Now, let's look at a mid-level strategy. For this, we look at which columns, rows, and boxes have already been claimed by a certain number in hopes that we can place that number in one of our empty squares. Take a look at the 7's in the right-most boxes. The top box and left column are claimed by the 7 in GT, and the bottom box and right column are claimed by the 7 in IY. This means that we require a 7 in the middle column of the middle box. HW is already claimed, and the V row has a 7. Thus, the 7 must go in HU. The V row also contains a 2, so the 2 necessary for the column you've just added to must go in HT. This leaves HV to be a 5.
Let's use the same strategy to place the third 2 in the middle set of boxes. The left box claims the middle row, and the middle box claims the bottom row. GZ's 2 eliminates GU as a potential 2, so the 2 must go in the IU box. This then allows a 1 to be placed in IW. To finish out the I column, note the 4 in DS. IT must then be the 4, making IS a 5.
The R row is claimed by the 5 in FR, and the S row is claimed by IS. The final 5 in the top boxes must then go in AT. AS then must be a 7. We now have two of the top three 7's claimed, so the final 7 must be in the top row of the middle box. We then discover that it must go in ER.
We then can place the 2 and 9 in the S row, along with the 1 and 4 in the R row. This then leaves CT open to another 1.
The E column can be filled its 6 and 8, providing the opportunity to fill the T row with its 8 and 9. We then complete the F column with its 1 and 6.
The remaining four boxes require two 3's and two 9's. Since each vertical pair is in a single column, and each horizontal pair is in a single row, it actually doesn't matter which number you put where, so long as you reverse them for the other pair (i.e., 3-9 in the first column and 9-3 in the second, or 9-3 in the first and 3-9 in the second).
Here's the puzzle solved:
There are many other techniques you will start to develop over time, for this is one of those puzzle styles that is very true to the idea that practice is the best tutor. Here are a couple of things to try if you get stuck: copy the puzzle onto paper and write in the possibilities for each square. You can then compare squares, trying to find ones with a single possibility and using those to eliminate possibilities in other squares. As you practice, you'll start to be able to do this in your head. Three or four empty spaces seems to be the limit of easy mental reasoning after practice--five takes a bit more talking-through-it sort of effort, and 6 is very tough to do entirely in your head. Fortunately you won't need more than about 4 at once most of the time.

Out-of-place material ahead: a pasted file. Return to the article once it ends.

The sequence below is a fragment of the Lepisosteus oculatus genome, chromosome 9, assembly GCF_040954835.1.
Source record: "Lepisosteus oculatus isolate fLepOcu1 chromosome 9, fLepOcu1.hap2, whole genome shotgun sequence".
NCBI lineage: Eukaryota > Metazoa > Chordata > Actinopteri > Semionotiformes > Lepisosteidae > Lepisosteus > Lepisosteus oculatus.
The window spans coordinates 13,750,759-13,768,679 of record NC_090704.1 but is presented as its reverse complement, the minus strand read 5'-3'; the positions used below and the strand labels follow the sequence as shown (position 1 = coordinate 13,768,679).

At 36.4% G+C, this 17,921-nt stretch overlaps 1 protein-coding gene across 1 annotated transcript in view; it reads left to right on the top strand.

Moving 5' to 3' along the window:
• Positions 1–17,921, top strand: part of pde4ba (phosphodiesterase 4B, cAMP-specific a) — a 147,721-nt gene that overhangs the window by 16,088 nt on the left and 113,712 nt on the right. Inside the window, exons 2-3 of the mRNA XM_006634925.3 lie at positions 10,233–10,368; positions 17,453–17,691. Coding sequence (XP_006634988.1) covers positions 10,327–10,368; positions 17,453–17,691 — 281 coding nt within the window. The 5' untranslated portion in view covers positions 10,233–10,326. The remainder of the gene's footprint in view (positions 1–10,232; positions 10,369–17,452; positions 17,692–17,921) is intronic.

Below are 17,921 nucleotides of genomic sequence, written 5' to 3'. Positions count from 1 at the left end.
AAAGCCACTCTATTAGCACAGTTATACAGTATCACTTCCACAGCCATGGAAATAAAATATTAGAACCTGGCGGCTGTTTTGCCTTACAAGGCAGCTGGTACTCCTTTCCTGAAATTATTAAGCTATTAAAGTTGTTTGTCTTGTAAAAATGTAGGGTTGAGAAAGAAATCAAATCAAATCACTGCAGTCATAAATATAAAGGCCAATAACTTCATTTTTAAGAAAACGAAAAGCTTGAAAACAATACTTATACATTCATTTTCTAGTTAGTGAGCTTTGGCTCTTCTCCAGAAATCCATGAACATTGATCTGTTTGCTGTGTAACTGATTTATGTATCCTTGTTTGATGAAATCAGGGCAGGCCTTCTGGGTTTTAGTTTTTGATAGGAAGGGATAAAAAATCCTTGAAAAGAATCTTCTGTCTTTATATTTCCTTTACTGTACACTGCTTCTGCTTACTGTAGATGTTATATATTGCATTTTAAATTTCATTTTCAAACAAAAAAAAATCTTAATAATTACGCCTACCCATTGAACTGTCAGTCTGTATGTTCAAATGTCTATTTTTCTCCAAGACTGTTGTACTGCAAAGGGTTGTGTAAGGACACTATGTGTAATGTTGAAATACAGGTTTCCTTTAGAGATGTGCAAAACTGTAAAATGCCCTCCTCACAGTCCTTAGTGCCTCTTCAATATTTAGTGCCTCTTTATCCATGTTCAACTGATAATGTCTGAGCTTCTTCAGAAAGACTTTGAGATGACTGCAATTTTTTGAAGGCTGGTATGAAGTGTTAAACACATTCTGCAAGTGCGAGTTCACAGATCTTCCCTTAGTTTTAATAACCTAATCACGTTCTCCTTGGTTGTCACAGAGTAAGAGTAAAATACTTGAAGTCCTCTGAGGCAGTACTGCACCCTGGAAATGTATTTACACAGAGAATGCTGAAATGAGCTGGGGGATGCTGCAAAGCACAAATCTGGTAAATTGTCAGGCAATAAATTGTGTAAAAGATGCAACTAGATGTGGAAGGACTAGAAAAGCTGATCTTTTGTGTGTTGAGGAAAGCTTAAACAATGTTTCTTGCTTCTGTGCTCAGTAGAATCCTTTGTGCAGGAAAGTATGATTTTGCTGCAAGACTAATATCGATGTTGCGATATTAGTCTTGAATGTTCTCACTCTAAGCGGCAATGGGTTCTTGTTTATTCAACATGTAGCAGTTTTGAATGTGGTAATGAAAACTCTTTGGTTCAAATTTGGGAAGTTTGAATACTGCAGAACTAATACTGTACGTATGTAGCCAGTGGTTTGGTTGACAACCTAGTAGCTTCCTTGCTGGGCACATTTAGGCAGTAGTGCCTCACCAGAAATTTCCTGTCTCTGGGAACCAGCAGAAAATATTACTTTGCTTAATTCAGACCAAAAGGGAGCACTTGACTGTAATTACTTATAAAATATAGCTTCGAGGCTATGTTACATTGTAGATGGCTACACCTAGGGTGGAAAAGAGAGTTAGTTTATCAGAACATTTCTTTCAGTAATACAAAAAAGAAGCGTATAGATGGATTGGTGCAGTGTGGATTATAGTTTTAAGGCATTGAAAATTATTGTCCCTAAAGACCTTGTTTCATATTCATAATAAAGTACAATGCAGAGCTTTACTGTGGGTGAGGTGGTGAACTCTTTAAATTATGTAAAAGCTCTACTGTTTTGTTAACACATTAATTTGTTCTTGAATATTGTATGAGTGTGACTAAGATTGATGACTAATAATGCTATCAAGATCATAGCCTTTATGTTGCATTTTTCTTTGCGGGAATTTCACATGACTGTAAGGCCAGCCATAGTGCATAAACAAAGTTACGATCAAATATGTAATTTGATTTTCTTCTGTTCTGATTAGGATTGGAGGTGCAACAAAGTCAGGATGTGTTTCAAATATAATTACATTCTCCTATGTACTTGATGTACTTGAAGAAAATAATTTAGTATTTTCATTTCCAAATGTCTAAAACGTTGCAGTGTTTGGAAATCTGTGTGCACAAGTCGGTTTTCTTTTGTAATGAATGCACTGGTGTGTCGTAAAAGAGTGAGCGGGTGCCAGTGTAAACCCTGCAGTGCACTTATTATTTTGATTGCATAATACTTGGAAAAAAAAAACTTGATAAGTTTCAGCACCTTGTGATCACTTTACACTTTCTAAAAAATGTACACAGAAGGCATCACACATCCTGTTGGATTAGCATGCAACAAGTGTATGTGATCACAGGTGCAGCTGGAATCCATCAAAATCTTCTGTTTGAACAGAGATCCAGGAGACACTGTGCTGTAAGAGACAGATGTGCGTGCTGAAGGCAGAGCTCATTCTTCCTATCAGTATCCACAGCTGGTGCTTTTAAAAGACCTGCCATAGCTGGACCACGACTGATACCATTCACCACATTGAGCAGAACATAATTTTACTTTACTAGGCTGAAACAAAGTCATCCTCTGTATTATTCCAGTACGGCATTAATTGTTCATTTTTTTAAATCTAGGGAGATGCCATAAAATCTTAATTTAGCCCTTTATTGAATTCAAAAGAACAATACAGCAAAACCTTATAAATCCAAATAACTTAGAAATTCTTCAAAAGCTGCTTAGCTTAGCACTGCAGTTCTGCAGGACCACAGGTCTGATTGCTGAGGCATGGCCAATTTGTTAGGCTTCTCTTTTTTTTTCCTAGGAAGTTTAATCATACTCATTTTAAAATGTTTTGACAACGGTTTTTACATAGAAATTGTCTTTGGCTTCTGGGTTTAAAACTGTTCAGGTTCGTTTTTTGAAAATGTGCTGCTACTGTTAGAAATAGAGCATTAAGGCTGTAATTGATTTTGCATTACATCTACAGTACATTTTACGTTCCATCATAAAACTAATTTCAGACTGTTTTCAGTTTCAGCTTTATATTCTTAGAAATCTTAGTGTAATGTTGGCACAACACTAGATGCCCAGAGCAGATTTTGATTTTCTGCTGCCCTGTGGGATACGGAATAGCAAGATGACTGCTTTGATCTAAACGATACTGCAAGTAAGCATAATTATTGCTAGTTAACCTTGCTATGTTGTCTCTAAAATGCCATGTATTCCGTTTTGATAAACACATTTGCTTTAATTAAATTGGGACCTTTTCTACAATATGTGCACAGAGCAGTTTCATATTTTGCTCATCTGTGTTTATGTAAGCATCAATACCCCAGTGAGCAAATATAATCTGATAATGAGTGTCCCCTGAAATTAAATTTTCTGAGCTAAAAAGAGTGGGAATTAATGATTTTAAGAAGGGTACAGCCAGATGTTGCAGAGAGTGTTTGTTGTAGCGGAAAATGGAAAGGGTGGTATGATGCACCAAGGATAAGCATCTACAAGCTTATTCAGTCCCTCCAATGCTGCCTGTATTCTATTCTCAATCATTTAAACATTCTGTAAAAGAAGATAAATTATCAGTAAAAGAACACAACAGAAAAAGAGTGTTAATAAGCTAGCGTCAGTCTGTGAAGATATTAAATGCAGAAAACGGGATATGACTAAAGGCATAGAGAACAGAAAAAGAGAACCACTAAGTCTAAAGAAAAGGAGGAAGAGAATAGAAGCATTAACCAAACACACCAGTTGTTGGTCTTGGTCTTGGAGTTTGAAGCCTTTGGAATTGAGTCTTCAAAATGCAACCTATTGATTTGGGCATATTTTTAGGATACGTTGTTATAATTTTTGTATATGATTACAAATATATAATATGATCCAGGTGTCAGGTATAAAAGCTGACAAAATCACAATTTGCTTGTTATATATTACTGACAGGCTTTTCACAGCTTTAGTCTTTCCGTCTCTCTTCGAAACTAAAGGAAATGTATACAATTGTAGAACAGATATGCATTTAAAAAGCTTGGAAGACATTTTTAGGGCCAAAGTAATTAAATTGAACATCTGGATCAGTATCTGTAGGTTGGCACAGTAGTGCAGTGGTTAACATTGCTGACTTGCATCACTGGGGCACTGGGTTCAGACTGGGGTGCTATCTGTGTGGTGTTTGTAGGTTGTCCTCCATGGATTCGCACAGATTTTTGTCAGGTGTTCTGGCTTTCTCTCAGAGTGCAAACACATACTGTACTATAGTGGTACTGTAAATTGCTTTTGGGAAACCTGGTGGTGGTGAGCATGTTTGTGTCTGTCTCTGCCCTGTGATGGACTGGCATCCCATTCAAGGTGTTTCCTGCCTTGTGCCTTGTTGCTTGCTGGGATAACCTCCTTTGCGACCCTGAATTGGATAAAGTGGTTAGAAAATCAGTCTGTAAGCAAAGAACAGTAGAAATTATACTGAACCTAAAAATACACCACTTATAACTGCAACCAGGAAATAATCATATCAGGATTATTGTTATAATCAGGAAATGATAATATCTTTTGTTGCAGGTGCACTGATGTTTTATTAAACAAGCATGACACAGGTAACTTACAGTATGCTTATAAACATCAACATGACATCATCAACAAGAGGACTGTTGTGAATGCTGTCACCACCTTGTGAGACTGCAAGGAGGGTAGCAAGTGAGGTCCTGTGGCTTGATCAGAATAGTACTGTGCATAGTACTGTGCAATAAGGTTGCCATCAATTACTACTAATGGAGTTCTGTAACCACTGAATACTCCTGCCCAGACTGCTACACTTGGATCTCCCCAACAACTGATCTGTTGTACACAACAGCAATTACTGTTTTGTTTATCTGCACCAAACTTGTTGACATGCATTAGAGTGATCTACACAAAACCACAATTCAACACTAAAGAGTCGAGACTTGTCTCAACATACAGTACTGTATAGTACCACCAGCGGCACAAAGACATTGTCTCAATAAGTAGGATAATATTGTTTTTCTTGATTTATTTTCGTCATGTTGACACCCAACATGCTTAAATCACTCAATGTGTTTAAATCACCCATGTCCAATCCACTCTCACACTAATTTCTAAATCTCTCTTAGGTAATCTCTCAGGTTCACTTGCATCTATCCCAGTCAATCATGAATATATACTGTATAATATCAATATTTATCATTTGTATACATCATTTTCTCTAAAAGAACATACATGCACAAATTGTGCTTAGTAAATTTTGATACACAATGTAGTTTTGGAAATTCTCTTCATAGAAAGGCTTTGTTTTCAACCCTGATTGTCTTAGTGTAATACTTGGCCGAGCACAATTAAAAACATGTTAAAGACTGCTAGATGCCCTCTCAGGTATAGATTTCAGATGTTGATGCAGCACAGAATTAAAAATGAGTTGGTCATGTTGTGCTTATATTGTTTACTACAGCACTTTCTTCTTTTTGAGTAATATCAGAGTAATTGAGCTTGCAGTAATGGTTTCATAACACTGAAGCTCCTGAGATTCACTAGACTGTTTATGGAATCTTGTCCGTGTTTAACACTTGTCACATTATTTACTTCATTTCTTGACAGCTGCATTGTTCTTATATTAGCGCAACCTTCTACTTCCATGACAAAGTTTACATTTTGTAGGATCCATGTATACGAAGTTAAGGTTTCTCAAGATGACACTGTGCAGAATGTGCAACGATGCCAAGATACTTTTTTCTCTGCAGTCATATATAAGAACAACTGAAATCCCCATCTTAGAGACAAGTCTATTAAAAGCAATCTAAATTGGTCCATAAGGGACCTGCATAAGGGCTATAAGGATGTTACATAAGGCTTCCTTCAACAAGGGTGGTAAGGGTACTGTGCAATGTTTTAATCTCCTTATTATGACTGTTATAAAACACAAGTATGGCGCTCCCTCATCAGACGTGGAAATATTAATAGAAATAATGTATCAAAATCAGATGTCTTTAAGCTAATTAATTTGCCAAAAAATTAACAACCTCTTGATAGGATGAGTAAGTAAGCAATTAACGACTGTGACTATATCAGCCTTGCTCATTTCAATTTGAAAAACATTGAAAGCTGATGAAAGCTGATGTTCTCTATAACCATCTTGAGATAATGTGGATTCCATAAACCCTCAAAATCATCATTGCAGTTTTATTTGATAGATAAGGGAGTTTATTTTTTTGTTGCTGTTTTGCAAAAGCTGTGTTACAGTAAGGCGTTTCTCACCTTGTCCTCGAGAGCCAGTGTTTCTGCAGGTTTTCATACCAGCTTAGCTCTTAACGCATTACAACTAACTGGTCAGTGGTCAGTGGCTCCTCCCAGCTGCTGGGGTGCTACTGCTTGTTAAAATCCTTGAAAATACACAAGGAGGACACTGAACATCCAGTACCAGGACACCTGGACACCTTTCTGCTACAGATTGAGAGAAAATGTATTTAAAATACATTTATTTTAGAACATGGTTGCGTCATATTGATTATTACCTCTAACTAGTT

Roodoku vs. Sudoku
If you didn't catch the joke at the beginning of the guide, Roodoku is named after Sudoku, a magic-square puzzle developed in France and America but popularized in Japan. Because of its popularity, there are many websites, books, and other resources that have great tips for Sudoku puzzles. The more you practice and develop the strategies, the faster you'll be. The faster you are, the greater bonus, the higher score, and the more Neopoints.
Easy is worth 200 points, Medium 400 points, and Hard 600.
In addition, you get 1 point for each second left on the time bonus counter.
However, there are two important differences between Roodoku and Sudoku that will affect your strategy: the time bonus and possible multiple solutions.
First, Roodoku's time bonus means you may want to spend less time puzzling out a solution, as you would with a Sudoku. You might instead opt to make occasional guesses, risking a spoiled board for the chance of earning more Neopoints. You may even choose to throw out boards on which you cannot make a strong start.
Second, a well-formed Sudoku game has one and only one solution. Because of the algorithm used to create Roodoku boards, there are often multiple possible solutions. As a result, it's often worth guessing when there are fewer than ten squares remaining but no obvious next move. It the puzzle is one with more than one possible solution, you won't be able to solve it without making at least one guess. Fortunately, in this case, more than one possible guess will lead to a solution.
This game guide was written by: Gisterre, Ian, & Zelda